We used the German Heinz Nixdorf Recall Study (HNR), a population based cohort,  for external validation (Table 2). Baseline data from 4,814 participants drawn from the general population aged 45–75 years in 2000 were available. We included all participants with a valid measurement of serum creatinine (N = 4,789).
Measurement of variables
In HNR, all laboratory data had been analyzed centrally in the laboratory of the university hospital of Essen. Serum creatinine (according to Jaffé) was determined on a Siemens Healthcare Diagnostics ADVIA Chemistry. Serum creatinine was not standardized to isotope dilution mass spectrometry. Hypertension was defined as either a blood pressure of at least 140 mmHg systolic or at least 90 mmHg diastolic or taking antihypertensive medication. Blood pressure cut-offs were selected according to the cut-offs used to define hypertension in the validated risk models. Diabetes was defined according to the respective definitions used in the risk models: either self-reported prevalent diabetes [27, 28] or using a combination of known diabetes or taking antidiabetic drugs [29, 30]. Albuminuria was defined as albumin/creatinine ratio (ACR) ≥ 30 mg/dl. In all models except the Kwon model, anemia was coded if hemoglobin levels were < 12 g/dl. In the Kwon model, the threshold for hemoglobin was < 12 g/dl for women and < 13 g/dl for men. Peripheral vascular artery disease was defined according to clinical information.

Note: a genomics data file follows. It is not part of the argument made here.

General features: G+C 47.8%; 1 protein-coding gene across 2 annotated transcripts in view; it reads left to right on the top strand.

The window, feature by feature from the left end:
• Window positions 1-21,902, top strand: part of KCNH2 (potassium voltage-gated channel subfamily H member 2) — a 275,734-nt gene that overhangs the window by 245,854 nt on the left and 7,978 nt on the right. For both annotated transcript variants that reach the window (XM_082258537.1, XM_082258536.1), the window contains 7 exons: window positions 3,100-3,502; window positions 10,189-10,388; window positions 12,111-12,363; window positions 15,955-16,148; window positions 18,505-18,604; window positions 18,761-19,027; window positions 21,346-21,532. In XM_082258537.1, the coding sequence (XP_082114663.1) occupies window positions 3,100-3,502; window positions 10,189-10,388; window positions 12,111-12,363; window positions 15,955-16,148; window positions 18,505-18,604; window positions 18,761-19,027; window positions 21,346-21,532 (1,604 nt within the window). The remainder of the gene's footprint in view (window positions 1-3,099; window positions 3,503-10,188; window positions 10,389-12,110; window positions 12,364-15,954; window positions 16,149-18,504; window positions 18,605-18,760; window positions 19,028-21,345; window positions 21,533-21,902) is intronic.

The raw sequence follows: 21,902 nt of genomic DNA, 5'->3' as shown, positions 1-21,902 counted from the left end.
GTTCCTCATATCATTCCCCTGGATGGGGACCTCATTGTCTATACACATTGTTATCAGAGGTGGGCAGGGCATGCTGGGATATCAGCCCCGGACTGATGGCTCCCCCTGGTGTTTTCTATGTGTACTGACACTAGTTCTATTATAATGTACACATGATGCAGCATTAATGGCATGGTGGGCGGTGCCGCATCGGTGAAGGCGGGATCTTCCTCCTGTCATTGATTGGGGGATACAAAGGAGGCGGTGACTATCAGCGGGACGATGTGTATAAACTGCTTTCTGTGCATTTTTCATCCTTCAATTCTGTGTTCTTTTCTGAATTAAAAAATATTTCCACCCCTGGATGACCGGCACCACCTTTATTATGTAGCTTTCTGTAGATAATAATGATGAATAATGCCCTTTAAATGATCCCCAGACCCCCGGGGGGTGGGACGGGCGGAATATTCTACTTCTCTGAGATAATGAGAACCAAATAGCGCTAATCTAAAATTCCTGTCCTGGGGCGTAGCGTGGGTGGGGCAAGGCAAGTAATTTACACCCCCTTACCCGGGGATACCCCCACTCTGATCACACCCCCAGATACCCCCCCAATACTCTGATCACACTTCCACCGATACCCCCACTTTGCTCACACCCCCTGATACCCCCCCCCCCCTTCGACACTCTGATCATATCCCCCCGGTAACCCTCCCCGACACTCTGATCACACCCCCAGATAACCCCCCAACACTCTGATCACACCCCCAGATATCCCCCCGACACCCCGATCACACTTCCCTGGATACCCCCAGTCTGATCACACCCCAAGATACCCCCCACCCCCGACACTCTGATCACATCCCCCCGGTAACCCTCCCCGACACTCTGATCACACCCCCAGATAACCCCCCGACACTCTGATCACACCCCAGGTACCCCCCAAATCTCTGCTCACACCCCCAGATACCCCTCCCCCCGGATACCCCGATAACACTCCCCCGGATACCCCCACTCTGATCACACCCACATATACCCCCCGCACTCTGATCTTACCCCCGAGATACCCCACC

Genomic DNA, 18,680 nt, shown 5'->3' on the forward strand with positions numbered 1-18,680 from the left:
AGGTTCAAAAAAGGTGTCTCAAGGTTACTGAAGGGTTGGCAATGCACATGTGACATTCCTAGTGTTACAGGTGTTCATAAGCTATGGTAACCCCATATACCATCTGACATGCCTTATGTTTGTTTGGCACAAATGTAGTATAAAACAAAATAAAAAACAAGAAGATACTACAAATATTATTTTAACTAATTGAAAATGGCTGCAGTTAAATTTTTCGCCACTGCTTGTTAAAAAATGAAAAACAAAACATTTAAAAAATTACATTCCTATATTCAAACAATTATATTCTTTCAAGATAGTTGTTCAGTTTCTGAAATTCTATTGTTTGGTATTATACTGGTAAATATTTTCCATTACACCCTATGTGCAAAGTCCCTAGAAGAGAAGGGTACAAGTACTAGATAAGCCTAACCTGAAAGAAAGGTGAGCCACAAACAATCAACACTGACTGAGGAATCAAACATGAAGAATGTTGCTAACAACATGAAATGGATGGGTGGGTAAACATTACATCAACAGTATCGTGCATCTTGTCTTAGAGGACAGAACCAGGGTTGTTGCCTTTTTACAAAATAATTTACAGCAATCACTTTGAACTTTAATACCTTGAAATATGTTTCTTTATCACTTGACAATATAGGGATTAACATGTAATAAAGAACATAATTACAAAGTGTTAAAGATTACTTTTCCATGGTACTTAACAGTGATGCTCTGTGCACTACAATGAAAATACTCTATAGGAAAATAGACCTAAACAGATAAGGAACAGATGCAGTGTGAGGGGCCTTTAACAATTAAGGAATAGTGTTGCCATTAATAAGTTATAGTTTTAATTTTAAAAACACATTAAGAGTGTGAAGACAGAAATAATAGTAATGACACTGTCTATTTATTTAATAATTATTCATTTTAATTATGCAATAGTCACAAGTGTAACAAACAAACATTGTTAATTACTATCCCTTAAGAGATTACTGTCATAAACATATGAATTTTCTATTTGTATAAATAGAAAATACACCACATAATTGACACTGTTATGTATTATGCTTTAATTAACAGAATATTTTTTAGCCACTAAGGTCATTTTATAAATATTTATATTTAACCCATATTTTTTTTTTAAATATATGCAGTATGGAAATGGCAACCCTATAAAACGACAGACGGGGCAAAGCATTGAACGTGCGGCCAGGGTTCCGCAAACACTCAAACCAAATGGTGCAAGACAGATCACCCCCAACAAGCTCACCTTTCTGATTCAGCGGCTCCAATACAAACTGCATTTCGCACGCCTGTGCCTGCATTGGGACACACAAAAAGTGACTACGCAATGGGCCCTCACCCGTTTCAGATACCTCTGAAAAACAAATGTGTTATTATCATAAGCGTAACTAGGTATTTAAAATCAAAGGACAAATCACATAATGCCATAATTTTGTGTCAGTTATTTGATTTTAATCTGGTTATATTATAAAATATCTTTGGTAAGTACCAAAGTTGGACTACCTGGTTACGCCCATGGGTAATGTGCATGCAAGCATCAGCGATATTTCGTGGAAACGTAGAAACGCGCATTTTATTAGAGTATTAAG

Definition of chronic kidney disease in development and validation populations
In all validated risk models, CKD was defined as an estimated glomerular filtration rate (eGFR) < 60 ml/min/1.73m2 calculated by the Modification of Diet in Renal Disease (MDRD) equation.